In a Violent Nature (2024)

by - May 31st, 2024 - Film Festivals Movie Reviews


a SIFF 2024 review

Gruesome Violent Nature a Dark and Twisted Love Letter to Outdoor Slasher Favorites

There is a moment in In a Violent Nature that will rightfully go down in slasher movie lore. It’s as innovative, revolting, unexpected, and inspired a grisly murder as anything we’ve seen from countless 1980s summer camp cult darlings or any fondly celebrated Italian Giallo. I can’t think of a single South Korean or Japanese favorite (that I have seen) that equals it. The festival audience I saw this one with was hooting, hollering, and excitedly squirming in their sears for every single second of all the obscene nastiness. There were even a couple of walkouts.

In a Violent Nature (2024) | PHOTO: IFC Films

The rest of the film? It’s fine. Better than that, even. But once you get past its relatively novel premise (an outdoor survival slasher told almost entirely from the perspective of the Jason Vorhees or Victor Crowley-type character) there’s not a heck of a lot more than that going on. Additionally, while it plays exceedingly well with a rowdy theatrical audience, I’m not certain it would work nearly as well outside of that environment. Not a big issue, but still one I cannot help but ponder.

On that latter point, I think my reticence has everything to do with execution. Writer and director Chris Nash, a vaunted practical effects and creature specialist making his feature-length debut, stages things with a documentary-like, borderline ambient precision that takes getting used to. This forces the film’s pacing to be stylistically methodical to the point it borders on tedious. This pursuit of “realism” means the ensemble is mostly giving stripped-down, almost comically drab performances, and while this is by design, it’s also practically impossible to care whether or not anyone other than the killer ends up alive by the end.

There isn’t much of a plot. Granted, considering the subject matter, there shouldn’t be much of a plot. But the basics are simple. Undead killing machine Johnny (Ry Barrett) is resurrected from his supernatural slumber when a gaggle of fresh-faced twentysomethings vacationing in the woods snatches a locket from a collapsed fire tower. Next thing everyone knows, his rotting corpse begins stalking them one by one, the unstoppable killer intent on dispatching all who get in his way before reclaiming the missing trinket he holds so dear.

For the majority of the 94-minute running time, Nash and cinematographer Pierce Derks (V/H/S/94) follow Johnny as he trudges his way through the forest stalking his prey. He gets drawn back to important locations from his past (notably his dilapidated family home and the local ranger’s station), picks up a few items to aid him on his killing spree (including the requisite scary mask and some nasty logging equipment), and has no problem coming up new and vile ways to dismember his various victims (the log splitter near the end was a nice touch).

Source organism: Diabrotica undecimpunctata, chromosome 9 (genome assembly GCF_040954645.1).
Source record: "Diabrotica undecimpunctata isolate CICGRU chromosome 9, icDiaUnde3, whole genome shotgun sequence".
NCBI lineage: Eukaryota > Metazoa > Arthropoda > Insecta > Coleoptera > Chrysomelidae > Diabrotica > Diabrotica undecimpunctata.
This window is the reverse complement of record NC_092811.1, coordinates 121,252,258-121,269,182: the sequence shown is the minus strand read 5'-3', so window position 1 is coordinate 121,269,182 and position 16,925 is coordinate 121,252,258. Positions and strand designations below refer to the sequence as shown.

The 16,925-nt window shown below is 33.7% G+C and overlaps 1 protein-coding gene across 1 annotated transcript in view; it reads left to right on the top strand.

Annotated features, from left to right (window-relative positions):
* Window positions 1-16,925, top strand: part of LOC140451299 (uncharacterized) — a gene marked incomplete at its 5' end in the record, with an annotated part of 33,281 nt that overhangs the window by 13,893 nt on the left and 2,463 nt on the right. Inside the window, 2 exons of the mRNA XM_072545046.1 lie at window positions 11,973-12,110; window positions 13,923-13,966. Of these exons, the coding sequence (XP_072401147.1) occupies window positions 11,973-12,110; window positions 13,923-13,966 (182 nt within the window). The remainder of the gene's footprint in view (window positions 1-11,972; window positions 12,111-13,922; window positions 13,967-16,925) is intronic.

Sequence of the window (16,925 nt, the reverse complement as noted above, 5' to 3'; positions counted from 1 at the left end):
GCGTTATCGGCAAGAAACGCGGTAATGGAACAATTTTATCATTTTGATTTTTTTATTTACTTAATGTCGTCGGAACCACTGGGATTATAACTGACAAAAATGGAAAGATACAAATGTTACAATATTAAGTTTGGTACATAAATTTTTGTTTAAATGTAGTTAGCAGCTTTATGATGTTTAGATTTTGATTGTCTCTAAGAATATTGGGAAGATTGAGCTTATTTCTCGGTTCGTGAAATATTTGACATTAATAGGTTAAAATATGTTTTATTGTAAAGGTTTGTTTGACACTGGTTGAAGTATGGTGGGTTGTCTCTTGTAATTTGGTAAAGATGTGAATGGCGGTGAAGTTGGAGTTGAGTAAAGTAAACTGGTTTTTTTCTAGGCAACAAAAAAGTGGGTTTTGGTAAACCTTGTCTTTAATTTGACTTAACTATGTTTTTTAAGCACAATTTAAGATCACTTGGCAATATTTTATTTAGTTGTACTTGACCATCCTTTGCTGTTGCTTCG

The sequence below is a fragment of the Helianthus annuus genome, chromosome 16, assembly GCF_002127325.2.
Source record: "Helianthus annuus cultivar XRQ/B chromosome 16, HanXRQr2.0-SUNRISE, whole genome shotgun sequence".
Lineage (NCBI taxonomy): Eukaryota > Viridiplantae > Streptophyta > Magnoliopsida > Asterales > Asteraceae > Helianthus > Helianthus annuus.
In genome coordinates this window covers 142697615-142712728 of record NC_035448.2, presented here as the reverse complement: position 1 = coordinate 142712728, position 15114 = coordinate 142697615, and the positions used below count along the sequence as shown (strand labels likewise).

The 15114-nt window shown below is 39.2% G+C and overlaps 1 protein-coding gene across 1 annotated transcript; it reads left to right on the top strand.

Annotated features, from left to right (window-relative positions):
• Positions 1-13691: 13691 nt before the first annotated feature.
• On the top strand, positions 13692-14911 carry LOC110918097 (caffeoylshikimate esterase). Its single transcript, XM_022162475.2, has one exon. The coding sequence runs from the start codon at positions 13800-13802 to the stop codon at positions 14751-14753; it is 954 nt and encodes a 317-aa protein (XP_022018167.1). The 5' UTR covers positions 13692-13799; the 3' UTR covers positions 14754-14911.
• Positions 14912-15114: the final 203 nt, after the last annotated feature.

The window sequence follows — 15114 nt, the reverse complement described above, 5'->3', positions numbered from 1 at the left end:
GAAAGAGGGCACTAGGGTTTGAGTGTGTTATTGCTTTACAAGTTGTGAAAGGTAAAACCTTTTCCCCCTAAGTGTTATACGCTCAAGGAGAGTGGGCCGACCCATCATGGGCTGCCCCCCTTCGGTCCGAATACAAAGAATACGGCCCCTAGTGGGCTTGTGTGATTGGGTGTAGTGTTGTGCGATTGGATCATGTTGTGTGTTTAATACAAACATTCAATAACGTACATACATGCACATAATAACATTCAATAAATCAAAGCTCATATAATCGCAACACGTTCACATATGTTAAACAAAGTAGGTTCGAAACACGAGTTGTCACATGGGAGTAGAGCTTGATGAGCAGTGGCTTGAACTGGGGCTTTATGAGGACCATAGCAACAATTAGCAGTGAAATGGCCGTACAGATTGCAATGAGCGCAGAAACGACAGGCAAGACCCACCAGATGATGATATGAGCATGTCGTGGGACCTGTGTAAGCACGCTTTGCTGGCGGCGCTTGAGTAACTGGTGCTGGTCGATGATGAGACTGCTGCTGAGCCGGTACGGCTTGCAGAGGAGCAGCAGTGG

We don’t really care about any of the campers. I do think this is something Nash thought about and noticed, however, because as events inched closer to the climax, the first-person aesthetic being utilized slowly gives way, and a few of the protagonists, most notably the plucky and determined Kris (Andrea Pavlovic), are given a bit more attention. Thankfully, as she’s the only member of the ensemble who gets to show more than a single preordained dimension, her performance agreeably stands out from the pack. Kris is a decent “final girl,” and I discovered I was more invested in her survival than I figured was going to be the case earlier on in the proceedings.

In a Violent Nature (2024) | PHOTO: IFC Films

There are callbacks to everything from The Burning, to the Friday the 13th series, to The Texas Chain Saw Massacre, to even The Blair Witch Project, but Nash thankfully rarely overplays his hand as far as that is concerned. Most of the kills are spectacularly inventive, and the utilization of practical gore effects is wonderful. But the overall pacing of the material is wearisome, and I did glance at my watch on occasion, especially around the fifth or sixth time the camera went back behind Johnny and once again began observing him as he slowly plodded his way between the trees on a beeline toward his next murder.

Don’t get me wrong. I liked In a Violent Nature, and I loved watching it with an energetic audience in a crowded theater. Also, that aforementioned kill (it comes roughly around the midpoint) is simply stunning. It’s so unexpected, so torturously despicable, even if I wanted to forget about it, there’s no way I ever could. With all the uncomfortable laughter and head-snapping tension, my entire body hurt watching this sequence play itself out, and if Nash’s chiller offered up a bit more of that, my overall enthusiasm for his debut may have been far more effusive.

Film Rating: 2½ (out of 4)

Leave a Reply